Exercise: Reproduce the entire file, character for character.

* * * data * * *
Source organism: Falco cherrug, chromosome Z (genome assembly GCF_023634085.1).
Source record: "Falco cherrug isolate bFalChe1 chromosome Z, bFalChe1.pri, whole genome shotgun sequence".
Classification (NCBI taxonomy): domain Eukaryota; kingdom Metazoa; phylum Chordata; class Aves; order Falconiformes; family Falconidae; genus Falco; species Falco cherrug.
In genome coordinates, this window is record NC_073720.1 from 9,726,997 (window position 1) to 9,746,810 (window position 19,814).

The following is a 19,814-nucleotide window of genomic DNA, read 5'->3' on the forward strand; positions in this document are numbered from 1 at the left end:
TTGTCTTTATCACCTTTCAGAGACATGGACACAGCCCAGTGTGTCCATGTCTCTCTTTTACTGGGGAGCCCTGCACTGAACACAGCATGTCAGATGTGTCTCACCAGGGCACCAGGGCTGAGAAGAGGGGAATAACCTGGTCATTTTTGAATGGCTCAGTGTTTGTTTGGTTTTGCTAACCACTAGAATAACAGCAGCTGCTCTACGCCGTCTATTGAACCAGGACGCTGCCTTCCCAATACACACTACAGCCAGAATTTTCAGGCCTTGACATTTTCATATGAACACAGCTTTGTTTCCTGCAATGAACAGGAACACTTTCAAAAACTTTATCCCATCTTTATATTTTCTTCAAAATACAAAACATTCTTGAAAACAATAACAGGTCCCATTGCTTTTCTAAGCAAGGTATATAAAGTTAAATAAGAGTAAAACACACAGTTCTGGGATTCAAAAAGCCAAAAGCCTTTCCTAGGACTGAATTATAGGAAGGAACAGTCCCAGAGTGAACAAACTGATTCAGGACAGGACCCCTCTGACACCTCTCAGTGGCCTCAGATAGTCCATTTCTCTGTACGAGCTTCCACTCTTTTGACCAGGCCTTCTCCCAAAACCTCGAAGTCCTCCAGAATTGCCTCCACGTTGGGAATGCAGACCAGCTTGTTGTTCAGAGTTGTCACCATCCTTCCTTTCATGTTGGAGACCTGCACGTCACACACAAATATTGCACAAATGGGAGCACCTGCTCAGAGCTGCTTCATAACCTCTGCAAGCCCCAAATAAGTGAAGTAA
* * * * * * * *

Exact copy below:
Source organism: Falco cherrug, chromosome Z (genome assembly GCF_023634085.1).
Source record: "Falco cherrug isolate bFalChe1 chromosome Z, bFalChe1.pri, whole genome shotgun sequence".
Classification (NCBI taxonomy): domain Eukaryota; kingdom Metazoa; phylum Chordata; class Aves; order Falconiformes; family Falconidae; genus Falco; species Falco cherrug.
In genome coordinates, this window is record NC_073720.1 from 9,726,997 (window position 1) to 9,746,810 (window position 19,814).

The following is a 19,814-nucleotide window of genomic DNA, read 5'->3' on the forward strand; positions in this document are numbered from 1 at the left end:
TTGTCTTTATCACCTTTCAGAGACATGGACACAGCCCAGTGTGTCCATGTCTCTCTTTTACTGGGGAGCCCTGCACTGAACACAGCATGTCAGATGTGTCTCACCAGGGCACCAGGGCTGAGAAGAGGGGAATAACCTGGTCATTTTTGAATGGCTCAGTGTTTGTTTGGTTTTGCTAACCACTAGAATAACAGCAGCTGCTCTACGCCGTCTATTGAACCAGGACGCTGCCTTCCCAATACACACTACAGCCAGAATTTTCAGGCCTTGACATTTTCATATGAACACAGCTTTGTTTCCTGCAATGAACAGGAACACTTTCAAAAACTTTATCCCATCTTTATATTTTCTTCAAAATACAAAACATTCTTGAAAACAATAACAGGTCCCATTGCTTTTCTAAGCAAGGTATATAAAGTTAAATAAGAGTAAAACACACAGTTCTGGGATTCAAAAAGCCAAAAGCCTTTCCTAGGACTGAATTATAGGAAGGAACAGTCCCAGAGTGAACAAACTGATTCAGGACAGGACCCCTCTGACACCTCTCAGTGGCCTCAGATAGTCCATTTCTCTGTACGAGCTTCCACTCTTTTGACCAGGCCTTCTCCCAAAACCTCGAAGTCCTCCAGAATTGCCTCCACGTTGGGAATGCAGACCAGCTTGTTGTTCAGAGTTGTCACCATCCTTCCTTTCATGTTGGAGACCTGCACGTCACACACAAATATTGCACAAATGGGAGCACCTGCTCAGAGCTGCTTCATAACCTCTGCAAGCCCCAAATAAGTGAAGTAA